The encryption of data and communications has long been understood as essential. Strong encryption thwarts criminals and preserves privacy for myriad beneficiaries, from vulnerable populations to businesses to governments. At the same time, encryption has complicated law enforcement investigations, leading to law enforcement calls for lawful access capabilities to be required of encryption technologies.
The 2016 San Bernardino legal dispute between the Federal Bureau of Investigation (FBI) and Apple over access to an encrypted iPhone provided a snapshot of the contentious debate on law enforcement access to encrypted data. Law enforcement initially argued that mobile device1 encryption presented a significant barrier to its efforts to investigate a deadly counterterrorism case. Apple responded that the FBI's request that it create software to circumvent its encryption raised unacceptable implications for the security of its broader customer base. The ensuing legal showdown left little room for compromise. The dispute ended when the FBI found a way to access the device without Apple's assistance, so the courts did not resolve the issue.
Since that time, a variety of attempts have been made to move the discussion forward. A report published in February 2018 by the National Academy of Sciences (NAS) enhanced the common understanding of encryption and illuminated the false dichotomy that some have drawn between "security" and "privacy."2 Security in the context of the encryption debate consists of multiple aspects including national security, public safety, cybersecurity and privacy, and security from hostile or oppressive state actors. The key is determining how to weigh competing security interests. The report therefore presents a framework of essential questions to evaluate plans for lawful access to encrypted data. In addition to the 2018 report, several computer scientists have proposed, albeit with controversy, design approaches they argue would allow access while using a variety of technical and procedural safeguards to minimize the increased risk to cybersecurity and prevent misuse. Finally, some governments have helpfully begun to acknowledge the difficulty of the problem and the downsides of requiring government access.3 A recent article by UK officials, for example, highlights the lack of silver bullet solutions and therefore the need for principled collaboration and compromise.4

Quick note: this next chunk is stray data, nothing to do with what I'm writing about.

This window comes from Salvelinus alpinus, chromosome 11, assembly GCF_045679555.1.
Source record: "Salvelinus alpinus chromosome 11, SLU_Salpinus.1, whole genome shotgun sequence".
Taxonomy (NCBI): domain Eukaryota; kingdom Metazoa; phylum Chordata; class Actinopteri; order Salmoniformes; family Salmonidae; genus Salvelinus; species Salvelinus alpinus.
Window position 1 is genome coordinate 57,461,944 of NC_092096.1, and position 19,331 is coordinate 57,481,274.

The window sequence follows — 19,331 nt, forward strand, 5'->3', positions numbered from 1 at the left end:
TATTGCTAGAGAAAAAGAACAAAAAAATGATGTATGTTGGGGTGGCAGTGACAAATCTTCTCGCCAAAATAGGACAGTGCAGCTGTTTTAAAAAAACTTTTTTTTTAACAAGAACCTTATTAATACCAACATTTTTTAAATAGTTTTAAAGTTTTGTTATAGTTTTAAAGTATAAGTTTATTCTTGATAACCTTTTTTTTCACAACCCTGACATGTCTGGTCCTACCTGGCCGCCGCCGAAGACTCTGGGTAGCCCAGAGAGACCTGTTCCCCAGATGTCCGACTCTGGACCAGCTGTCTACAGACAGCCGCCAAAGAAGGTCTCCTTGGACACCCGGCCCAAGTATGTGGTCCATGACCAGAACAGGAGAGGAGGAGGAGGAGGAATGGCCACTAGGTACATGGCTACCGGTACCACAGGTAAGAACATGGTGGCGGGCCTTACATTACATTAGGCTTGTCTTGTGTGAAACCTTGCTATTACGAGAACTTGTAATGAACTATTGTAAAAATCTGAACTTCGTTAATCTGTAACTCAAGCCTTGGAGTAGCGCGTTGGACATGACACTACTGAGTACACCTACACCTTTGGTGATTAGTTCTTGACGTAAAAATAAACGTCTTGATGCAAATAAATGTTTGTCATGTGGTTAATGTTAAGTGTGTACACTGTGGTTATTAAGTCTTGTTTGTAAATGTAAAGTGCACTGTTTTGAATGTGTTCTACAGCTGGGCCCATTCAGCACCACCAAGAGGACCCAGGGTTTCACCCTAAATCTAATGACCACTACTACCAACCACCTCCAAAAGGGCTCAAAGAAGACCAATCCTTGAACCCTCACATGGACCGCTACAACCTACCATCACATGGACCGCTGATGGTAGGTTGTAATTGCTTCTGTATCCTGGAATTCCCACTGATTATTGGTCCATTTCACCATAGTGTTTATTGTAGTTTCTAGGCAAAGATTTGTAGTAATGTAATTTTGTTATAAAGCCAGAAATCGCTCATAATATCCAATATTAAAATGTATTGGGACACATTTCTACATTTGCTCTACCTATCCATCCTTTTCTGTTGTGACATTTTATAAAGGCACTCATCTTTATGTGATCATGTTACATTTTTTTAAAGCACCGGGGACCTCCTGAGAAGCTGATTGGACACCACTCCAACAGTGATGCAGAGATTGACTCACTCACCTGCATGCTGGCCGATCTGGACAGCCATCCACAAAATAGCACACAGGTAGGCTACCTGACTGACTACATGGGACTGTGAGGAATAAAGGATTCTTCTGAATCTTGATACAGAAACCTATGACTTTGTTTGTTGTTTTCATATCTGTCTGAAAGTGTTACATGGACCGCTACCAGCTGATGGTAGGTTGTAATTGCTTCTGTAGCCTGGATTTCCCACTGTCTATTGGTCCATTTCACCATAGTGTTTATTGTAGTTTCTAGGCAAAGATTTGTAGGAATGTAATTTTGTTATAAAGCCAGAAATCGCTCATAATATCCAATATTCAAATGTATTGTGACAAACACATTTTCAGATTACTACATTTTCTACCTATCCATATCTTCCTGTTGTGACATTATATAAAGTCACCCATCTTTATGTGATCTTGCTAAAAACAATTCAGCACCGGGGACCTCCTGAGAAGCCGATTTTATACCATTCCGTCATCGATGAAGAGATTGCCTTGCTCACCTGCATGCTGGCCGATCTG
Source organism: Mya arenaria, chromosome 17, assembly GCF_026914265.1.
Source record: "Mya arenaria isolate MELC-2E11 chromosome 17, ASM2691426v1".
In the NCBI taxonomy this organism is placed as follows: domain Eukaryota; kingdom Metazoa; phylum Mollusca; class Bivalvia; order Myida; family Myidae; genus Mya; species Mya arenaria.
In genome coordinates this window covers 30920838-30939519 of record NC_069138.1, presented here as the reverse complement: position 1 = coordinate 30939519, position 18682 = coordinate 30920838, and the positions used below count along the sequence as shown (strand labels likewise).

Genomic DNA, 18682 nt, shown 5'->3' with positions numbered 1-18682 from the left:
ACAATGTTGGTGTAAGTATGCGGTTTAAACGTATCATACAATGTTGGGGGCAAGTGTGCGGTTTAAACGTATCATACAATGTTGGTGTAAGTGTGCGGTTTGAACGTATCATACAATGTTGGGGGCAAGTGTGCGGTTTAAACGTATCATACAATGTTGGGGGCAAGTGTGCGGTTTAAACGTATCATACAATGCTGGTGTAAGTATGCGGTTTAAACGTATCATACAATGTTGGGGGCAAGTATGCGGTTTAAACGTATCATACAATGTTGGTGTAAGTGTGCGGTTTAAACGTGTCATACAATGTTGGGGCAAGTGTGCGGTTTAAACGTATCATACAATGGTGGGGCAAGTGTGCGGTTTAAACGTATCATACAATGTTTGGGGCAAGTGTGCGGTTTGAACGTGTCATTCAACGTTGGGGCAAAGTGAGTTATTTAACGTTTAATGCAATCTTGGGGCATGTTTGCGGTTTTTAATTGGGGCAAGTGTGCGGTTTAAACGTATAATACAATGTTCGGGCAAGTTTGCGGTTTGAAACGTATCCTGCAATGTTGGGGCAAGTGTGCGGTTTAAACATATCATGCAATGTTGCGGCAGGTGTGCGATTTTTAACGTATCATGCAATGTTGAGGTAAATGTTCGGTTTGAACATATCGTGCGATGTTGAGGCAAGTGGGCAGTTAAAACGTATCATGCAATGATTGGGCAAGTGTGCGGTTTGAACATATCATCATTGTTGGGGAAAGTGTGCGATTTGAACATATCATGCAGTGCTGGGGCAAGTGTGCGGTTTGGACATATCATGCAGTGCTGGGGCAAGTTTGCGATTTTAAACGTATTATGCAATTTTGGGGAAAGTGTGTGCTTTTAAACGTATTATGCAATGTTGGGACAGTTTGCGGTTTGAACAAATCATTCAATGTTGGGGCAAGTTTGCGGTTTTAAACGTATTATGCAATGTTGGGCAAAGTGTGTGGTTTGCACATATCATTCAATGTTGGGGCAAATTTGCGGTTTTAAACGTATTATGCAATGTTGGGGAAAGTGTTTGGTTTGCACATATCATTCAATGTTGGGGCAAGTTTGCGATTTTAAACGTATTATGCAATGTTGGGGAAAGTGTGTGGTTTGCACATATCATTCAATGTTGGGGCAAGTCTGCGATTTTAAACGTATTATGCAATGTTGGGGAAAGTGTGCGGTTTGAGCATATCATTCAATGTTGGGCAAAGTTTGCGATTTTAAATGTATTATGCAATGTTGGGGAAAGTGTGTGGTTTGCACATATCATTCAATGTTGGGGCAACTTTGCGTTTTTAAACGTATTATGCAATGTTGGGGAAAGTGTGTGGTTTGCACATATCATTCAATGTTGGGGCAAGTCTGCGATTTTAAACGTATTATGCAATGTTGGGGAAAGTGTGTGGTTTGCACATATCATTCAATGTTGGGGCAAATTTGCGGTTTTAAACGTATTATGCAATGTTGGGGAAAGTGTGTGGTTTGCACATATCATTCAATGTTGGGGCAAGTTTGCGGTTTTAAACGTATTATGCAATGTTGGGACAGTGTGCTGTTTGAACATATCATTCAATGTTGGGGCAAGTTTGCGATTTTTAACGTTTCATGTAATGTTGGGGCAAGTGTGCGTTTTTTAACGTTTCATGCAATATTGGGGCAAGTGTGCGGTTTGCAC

At the same time, disclosures of massive data breaches and revelations about the powerful user-tracking abilities of technology companies have underscored the valuable role encryption can play in safeguarding personal data.5 Individuals around the world—from everyday citizens to at-risk groups such as journalists, activists, and marginalized groups fearing persecution—increasingly make use of encryption to protect not just against cyber crime but also unwanted disclosure and monitoring by technology platforms and other actors. The importance of encryption has grown as information technology enables the creation and storage of more and more sensitive personal information. User-controlled encryption is and will be in the future an essential component of delivering on those desires, particularly as individuals become more skeptical of U.S.-based and foreign technology companies that would otherwise have access to sensitive private information. In addition, other countries have taken steps to strengthen data protection, such as the European Union General Data Protection Regulation (GDPR).
From Carnegie Endowment for International Peace
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